Precolonial Communities of Southwestern Africa : A History of Owambo Kingdoms, 1600-1920

Dublin Core


Precolonial Communities of Southwestern Africa : A History of Owambo Kingdoms, 1600-1920


This Study is the first attempt to reconstruct the precolonial history of the Owambo people between 1600-1920. Based on thesis (Ph.D)--University of Joensuu, Finland. "The linking of the concept of literacy to conscious action shattered the question of how Africans perceived the concept of history. Thus, literacy and documentation became the recognized ways of preserving history, while orally transmitted history was regarded as a mere myth. Here most historians have been mistaken in not recognizing the fact that oral traditions are not simple tales, but are in most societies linked closely to religion. Through this process, traditions became sacred and their distortion regarded as a violation of the traditional religion. I became bothered during the course of my study by the way in which the "history of the Owambo people" has been written. In many works, the perspective is heavily influenced not only by the ideas and institutions of which we are all products, but more so by the perception of the reality we are faced with. The independence of Namibia marks the beginning of a new era in African historiography. This was one of my sources of inspiration in the new thinking and approach during the course of writing. Therefore, this study serves as a stepping-stone in the history of the African people, which I hope will open up scientific debates aimed at placing the history of the long-deprived Namibian people in the context of world history. The completion of this work could not have been possible without the independence of Namibia, which made it possible for me to carry out the fieldwork in Owamboland. It is against this background that I want to thank all my informants, all research assistants and many Namibians who have been actively involved in the struggle for national liberation under the leadership of SWAPO. I am greatly indebted to the Finnish International Development Agercy (FINNIDA) of the Ministry of Foreign Affairs of Finland, and the Finnchurchaid of the Evangelical Lutheran Church of Finland, for the scholarship grant and the constant financial assistance throughout the preparation of this work and my years of study. The manuscript of this study benefited very much from the initial comments made by Ella Kamanya, M.A. Muhammed Salih, Seppo Sivonen, my supervisor Associate Professor Seppo Rytkonen and Professor Thomas Tlou. Their constructive criticism has helped me to improve the quality of this work; I am grateful to all of them. I particularly thank many individuals, especially those who have helped me with the completion of technical matters: Christina Mann for proof-reading the manuscript; Petteri Makela for constructive criticism at various stages of this work, and for helping with much of the drawings in this work; John Hakapandi for the drawing of the Owambo homestead; and Brigitte Lau, who gave the final touch to the manuscript. Finally, my gratitude goes to my daughters Kalinde and Shekupe and my parents, who endured my absence during the long years of study. I dedicate this book to the Owambo ancestors who lived through the experience, and who transmitted the traditions through the generations."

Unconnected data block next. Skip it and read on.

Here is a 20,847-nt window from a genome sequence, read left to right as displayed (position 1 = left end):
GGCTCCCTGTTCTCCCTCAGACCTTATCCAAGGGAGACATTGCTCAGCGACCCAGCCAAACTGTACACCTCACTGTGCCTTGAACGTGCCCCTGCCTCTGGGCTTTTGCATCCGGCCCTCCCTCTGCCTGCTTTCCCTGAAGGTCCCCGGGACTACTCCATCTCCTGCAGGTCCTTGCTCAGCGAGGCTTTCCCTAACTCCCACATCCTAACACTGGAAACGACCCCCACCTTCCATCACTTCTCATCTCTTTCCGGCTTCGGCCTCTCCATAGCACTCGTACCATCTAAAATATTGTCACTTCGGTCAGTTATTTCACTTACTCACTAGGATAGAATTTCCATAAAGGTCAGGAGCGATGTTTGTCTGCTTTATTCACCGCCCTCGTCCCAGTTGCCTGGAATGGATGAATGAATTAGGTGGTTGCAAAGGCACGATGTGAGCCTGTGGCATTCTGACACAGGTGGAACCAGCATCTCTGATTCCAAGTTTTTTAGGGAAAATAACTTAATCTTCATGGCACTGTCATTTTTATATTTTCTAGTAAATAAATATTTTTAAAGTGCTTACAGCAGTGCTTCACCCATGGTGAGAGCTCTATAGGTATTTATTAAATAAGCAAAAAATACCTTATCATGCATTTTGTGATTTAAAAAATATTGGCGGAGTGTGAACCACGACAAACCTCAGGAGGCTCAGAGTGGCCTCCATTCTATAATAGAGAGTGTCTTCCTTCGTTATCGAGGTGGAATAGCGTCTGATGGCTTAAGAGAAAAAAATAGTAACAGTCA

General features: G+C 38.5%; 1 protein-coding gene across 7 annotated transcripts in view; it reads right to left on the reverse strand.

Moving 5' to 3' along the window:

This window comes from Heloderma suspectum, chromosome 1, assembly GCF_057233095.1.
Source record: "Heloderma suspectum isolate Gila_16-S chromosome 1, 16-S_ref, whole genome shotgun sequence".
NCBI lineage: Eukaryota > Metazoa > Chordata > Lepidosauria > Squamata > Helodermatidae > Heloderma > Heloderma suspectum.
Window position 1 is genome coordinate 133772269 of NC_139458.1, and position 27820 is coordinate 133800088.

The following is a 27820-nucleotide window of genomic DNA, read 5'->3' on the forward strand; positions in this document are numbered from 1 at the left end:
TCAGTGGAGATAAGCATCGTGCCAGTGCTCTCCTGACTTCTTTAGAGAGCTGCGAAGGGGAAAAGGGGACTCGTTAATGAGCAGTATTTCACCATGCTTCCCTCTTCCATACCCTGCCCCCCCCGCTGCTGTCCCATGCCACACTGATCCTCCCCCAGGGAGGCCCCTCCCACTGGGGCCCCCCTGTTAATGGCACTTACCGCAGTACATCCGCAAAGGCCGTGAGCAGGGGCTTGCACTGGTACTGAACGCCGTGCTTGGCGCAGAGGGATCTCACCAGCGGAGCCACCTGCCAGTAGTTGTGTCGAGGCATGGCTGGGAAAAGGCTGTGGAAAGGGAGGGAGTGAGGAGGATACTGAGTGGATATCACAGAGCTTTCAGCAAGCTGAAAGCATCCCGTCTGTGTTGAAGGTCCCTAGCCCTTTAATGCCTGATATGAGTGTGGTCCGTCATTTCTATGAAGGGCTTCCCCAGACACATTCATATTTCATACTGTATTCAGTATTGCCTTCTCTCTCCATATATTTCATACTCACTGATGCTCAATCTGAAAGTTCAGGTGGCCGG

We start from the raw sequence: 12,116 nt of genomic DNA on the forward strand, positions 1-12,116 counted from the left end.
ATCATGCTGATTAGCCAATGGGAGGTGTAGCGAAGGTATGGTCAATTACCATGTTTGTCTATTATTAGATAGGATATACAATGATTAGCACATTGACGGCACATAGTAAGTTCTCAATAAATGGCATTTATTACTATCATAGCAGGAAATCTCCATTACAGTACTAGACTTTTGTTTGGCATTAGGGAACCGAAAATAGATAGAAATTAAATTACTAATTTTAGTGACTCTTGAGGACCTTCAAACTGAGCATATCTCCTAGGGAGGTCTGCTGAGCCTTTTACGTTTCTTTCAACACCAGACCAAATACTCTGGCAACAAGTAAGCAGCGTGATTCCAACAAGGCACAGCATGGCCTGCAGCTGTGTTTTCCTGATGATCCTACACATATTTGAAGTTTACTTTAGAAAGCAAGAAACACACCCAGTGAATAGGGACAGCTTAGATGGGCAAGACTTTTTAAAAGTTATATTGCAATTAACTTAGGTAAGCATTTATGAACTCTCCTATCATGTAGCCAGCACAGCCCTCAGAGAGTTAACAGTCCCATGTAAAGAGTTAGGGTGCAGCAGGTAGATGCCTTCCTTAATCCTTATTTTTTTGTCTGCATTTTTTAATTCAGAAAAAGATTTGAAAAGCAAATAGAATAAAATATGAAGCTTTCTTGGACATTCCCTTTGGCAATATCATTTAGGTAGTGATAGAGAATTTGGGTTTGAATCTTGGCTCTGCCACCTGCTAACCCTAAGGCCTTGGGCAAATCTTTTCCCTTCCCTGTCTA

Frieda-Nela Williams


National Archives of Namibia


1991, 1994 (2nd Edition)


© National Archives of Namibia







Frieda-Nela Williams, “Precolonial Communities of Southwestern Africa : A History of Owambo Kingdoms, 1600-1920,” Namibia Digital Repository, accessed July 19, 2024,

Output Formats